The Tories also want to spend. Their argument is that with interest rates low, it is a good time to invest in infrastructure.

There is a risk that the focus on balancing the books valued so highly by Mrs Thatcher, who likened herself to a housewife keeping a family budget, has been too easily cast aside. 

But this is a lesser concern compared with the overturn of capitalism Corbyn and McDonnell yearn for.

In the face of this, chief executives cannot pretend they are politically neutral or above the fray. 

They are responsible for the livelihoods of millions of people in the wealth-creating private sector of the economy. This is not good enough when the entire foundation of our prosperity is under attack.

Failing to speak out, choosing not to defend their employees and customers, looks a lot like dereliction of duty.

 

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Rugby World Cup helps Heathrow Airport record its busiest October on record

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The Rugby World Cup helped Heathrow Airport record its busiest October on record.

A total of 6.9m passengers travelled through its terminals last month.

Heathrow said flights were fuller, particularly to Japan, where the home nations took part in world rugby’s showpiece.

Flying high: South Africa beat England (pictured celebrating during an early match) in the Rugby World Cup final

Flying high: South Africa beat England (pictured celebrating during an early match) in the Rugby World Cup final

Flying high: South Africa beat England (pictured celebrating during an early match) in the Rugby World Cup final

Wales reached the semi-finals, losing to South Africa, who went on to beat England in the final.

In total, trips to East Asia were up 4.9 per cent while Africa was up 5.9 per cent and the Middle East 6.5 per cent.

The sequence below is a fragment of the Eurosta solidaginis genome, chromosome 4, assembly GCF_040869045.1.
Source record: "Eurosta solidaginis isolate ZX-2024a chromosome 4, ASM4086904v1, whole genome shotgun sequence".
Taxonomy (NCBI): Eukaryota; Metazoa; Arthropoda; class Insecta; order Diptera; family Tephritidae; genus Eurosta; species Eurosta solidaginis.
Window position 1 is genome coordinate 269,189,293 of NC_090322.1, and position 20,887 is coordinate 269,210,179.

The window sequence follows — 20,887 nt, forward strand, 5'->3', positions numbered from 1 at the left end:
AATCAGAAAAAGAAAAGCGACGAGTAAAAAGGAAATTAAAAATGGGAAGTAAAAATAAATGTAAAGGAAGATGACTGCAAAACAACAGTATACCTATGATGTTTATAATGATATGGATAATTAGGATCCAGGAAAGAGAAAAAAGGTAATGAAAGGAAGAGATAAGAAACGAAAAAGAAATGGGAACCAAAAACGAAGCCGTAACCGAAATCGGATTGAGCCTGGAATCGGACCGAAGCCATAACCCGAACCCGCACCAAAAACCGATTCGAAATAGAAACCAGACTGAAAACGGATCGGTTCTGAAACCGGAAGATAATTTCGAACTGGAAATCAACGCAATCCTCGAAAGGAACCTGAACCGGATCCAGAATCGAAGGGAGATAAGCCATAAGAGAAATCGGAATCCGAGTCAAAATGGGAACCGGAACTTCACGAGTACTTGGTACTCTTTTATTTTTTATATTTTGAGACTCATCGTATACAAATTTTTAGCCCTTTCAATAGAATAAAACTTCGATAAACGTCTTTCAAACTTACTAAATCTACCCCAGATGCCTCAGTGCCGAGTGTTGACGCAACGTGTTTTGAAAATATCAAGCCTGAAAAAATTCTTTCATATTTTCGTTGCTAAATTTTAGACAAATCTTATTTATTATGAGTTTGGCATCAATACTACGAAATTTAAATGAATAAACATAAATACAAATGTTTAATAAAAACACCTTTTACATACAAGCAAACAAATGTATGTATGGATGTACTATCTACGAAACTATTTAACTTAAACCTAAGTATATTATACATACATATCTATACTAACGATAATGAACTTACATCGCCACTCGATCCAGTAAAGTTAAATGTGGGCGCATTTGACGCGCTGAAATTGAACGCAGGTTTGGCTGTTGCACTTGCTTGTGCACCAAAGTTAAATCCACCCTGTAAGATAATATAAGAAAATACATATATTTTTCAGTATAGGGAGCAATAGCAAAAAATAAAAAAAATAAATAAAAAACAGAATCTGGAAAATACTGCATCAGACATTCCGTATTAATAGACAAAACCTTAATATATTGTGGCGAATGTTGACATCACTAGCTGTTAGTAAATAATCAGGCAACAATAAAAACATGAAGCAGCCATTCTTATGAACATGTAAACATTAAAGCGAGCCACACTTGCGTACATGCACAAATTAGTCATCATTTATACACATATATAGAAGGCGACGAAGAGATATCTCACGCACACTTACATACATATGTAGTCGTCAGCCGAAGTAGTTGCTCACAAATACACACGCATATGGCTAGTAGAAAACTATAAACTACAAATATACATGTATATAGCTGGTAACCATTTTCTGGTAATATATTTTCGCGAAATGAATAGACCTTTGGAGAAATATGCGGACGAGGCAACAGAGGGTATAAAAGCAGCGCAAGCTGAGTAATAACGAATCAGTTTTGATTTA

Trips to the Middle East increased, in part due to Virgin opening a route to Tel Aviv in Israel, and East Asian trips grew with British Airways flying to Kansai International Airport in Japan.

Heathrow also remains on track for a ninth consecutive year of passenger growth. Chief executive John Holland-Kaye said: ‘Heathrow continues to deliver for the economy. 

‘But we are also making progress on tackling the biggest issue of our time – climate change – by decarbonising the global aviation sector.’

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Greggs raises profits forecast for fourth time this year sending its valuation soaring to over £2bn

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Greggs has raised its profits forecast for the fourth time this year – sending its valuation soaring to over £2 billion.

More customers are visiting the bakery chain’s stores, and a total sales increase of 12.4 per cent in the past six weeks compared to the same period last year pushed shares up 16.5 per cent, or 293p, to 2064p.

The Newcastle-based company’s £2.1 billion market capitalisation is bigger than outsourcer Serco’s and self-storage company Big Yellow Group.

Join the queue: More customers are visiting the Newcastle-based bakery chain's stores

Join the queue: More customers are visiting the Newcastle-based bakery chain's stores

Join the queue: More customers are visiting the Newcastle-based bakery chain’s stores

Greggs had previously been expecting full-year profits to be around £107m on revenues of £1.16 billion, according to its house broker. But the business said it anticipates profits ‘to be higher than our previous expectations’.

Launched 80 years ago by John Gregg, who sold fresh eggs and yeast, the group has transformed itself into a leading food-on-the-go retailer with 2,000 stores and 23,000 UK staff.